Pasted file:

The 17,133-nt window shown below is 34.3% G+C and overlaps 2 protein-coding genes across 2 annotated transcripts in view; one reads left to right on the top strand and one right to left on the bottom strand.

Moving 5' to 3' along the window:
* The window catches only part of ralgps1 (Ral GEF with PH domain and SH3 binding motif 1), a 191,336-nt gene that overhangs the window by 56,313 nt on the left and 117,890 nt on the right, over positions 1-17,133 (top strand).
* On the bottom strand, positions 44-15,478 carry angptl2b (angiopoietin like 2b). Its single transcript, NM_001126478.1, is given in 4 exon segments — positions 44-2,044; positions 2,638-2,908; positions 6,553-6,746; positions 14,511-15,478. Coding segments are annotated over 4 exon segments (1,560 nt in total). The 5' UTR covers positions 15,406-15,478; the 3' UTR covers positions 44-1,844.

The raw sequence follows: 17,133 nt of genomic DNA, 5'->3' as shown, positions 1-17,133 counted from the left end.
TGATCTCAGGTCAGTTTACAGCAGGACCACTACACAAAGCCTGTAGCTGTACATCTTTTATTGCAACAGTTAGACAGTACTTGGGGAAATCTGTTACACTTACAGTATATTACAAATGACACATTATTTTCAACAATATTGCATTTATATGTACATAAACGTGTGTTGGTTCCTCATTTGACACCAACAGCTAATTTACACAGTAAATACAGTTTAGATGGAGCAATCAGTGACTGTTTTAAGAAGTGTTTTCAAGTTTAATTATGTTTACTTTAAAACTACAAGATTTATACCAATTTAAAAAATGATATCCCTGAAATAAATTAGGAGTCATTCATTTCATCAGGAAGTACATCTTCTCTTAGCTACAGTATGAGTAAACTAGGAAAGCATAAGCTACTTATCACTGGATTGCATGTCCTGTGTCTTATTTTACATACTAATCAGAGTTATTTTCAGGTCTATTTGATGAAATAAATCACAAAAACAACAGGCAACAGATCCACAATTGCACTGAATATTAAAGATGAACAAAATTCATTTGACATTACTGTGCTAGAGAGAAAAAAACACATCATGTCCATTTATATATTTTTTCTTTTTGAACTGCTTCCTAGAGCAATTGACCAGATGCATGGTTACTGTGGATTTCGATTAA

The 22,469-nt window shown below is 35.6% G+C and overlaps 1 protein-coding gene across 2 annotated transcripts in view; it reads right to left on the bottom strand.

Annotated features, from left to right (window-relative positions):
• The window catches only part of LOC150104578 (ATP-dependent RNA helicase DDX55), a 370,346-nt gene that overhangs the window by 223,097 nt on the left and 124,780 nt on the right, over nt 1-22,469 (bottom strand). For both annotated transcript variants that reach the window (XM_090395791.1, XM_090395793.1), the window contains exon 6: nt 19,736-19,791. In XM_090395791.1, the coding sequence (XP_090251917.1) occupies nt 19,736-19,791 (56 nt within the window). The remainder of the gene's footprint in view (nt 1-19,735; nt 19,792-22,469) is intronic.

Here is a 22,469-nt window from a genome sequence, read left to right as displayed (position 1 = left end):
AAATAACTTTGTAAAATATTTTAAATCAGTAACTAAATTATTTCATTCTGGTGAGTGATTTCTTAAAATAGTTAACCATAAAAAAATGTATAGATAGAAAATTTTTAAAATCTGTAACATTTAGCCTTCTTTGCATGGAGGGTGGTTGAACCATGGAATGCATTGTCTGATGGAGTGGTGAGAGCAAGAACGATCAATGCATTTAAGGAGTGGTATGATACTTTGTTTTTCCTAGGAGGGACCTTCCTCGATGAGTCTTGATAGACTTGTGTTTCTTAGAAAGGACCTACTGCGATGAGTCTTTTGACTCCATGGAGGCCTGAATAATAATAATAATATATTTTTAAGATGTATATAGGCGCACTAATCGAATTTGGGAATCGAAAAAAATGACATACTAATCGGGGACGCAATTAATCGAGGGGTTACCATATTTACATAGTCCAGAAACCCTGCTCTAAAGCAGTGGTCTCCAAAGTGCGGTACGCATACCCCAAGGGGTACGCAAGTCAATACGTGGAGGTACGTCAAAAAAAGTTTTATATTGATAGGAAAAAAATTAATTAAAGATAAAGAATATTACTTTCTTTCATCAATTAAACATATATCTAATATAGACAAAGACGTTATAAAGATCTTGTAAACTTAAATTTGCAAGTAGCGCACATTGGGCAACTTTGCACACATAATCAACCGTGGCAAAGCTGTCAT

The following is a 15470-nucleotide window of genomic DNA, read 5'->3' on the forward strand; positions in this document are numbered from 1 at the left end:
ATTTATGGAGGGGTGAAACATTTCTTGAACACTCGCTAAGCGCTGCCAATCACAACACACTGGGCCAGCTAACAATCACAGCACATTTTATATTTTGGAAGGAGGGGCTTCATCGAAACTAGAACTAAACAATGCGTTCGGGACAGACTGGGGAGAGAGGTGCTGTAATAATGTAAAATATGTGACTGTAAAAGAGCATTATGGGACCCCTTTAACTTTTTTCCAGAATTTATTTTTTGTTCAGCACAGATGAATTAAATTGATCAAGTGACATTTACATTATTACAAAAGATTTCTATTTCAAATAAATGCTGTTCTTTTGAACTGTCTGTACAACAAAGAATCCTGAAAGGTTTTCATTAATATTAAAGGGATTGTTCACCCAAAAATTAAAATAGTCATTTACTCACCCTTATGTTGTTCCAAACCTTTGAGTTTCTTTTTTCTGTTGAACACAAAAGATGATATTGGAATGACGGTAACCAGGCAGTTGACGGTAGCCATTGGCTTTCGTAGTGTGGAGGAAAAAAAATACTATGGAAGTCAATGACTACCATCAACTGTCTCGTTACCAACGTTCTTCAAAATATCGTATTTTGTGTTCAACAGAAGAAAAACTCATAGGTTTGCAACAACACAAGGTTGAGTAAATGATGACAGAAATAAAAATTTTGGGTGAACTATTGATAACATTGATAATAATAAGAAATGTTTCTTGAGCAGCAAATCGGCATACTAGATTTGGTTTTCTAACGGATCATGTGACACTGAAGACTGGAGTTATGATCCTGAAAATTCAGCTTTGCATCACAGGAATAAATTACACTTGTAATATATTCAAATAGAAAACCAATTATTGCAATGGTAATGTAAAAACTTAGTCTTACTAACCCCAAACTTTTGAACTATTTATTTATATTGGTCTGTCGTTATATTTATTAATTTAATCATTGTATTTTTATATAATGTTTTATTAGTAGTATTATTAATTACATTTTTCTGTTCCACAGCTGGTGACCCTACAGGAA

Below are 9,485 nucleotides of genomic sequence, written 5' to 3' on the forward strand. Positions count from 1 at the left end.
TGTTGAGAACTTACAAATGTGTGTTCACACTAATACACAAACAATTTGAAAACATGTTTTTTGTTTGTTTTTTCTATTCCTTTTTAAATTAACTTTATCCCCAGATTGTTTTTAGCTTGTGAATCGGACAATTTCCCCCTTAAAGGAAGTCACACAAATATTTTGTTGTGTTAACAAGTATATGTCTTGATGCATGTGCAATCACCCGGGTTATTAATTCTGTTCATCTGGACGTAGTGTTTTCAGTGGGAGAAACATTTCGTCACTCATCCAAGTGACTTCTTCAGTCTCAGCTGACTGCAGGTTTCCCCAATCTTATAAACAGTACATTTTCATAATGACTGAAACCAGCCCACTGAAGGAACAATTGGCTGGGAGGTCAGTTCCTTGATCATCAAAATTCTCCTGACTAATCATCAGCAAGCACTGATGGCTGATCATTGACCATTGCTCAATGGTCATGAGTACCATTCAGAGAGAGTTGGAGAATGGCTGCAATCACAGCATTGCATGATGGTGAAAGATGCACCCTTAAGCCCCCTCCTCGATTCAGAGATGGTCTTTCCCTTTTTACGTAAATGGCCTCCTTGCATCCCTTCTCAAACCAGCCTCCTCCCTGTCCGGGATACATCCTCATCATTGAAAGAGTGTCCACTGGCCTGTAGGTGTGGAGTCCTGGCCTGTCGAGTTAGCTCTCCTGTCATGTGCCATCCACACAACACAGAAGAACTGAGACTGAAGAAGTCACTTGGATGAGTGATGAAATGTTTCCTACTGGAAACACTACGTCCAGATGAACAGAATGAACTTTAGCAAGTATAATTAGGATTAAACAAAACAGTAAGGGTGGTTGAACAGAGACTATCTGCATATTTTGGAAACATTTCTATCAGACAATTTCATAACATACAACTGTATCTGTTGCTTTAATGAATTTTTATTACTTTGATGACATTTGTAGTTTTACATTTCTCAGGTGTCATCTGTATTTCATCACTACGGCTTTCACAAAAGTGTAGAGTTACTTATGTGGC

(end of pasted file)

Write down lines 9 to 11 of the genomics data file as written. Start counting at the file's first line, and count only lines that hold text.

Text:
• The window catches only part of LOC150104578 (ATP-dependent RNA helicase DDX55), a 370,346-nt gene that overhangs the window by 223,097 nt on the left and 124,780 nt on the right, over nt 1-22,469 (bottom strand). For both annotated transcript variants that reach the window (XM_090395791.1, XM_090395793.1), the window contains exon 6: nt 19,736-19,791. In XM_090395791.1, the coding sequence (XP_090251917.1) occupies nt 19,736-19,791 (56 nt within the window). The remainder of the gene's footprint in view (nt 1-19,735; nt 19,792-22,469) is intronic.

Here is a 22,469-nt window from a genome sequence, read left to right as displayed (position 1 = left end):
AAATAACTTTGTAAAATATTTTAAATCAGTAACTAAATTATTTCATTCTGGTGAGTGATTTCTTAAAATAGTTAACCATAAAAAAATGTATAGATAGAAAATTTTTAAAATCTGTAACATTTAGCCTTCTTTGCATGGAGGGTGGTTGAACCATGGAATGCATTGTCTGATGGAGTGGTGAGAGCAAGAACGATCAATGCATTTAAGGAGTGGTATGATACTTTGTTTTTCCTAGGAGGGACCTTCCTCGATGAGTCTTGATAGACTTGTGTTTCTTAGAAAGGACCTACTGCGATGAGTCTTTTGACTCCATGGAGGCCTGAATAATAATAATAATATATTTTTAAGATGTATATAGGCGCACTAATCGAATTTGGGAATCGAAAAAAATGACATACTAATCGGGGACGCAATTAATCGAGGGGTTACCATATTTACATAGTCCAGAAACCCTGCTCTAAAGCAGTGGTCTCCAAAGTGCGGTACGCATACCCCAAGGGGTACGCAAGTCAATACGTGGAGGTACGTCAAAAAAAGTTTTATATTGATAGGAAAAAAATTAATTAAAGATAAAGAATATTACTTTCTTTCATCAATTAAACATATATCTAATATAGACAAAGACGTTATAAAGATCTTGTAAACTTAAATTTGCAAGTAGCGCACATTGGGCAACTTTGCACACATAATCAACCGTGGCAAAGCTGTCAT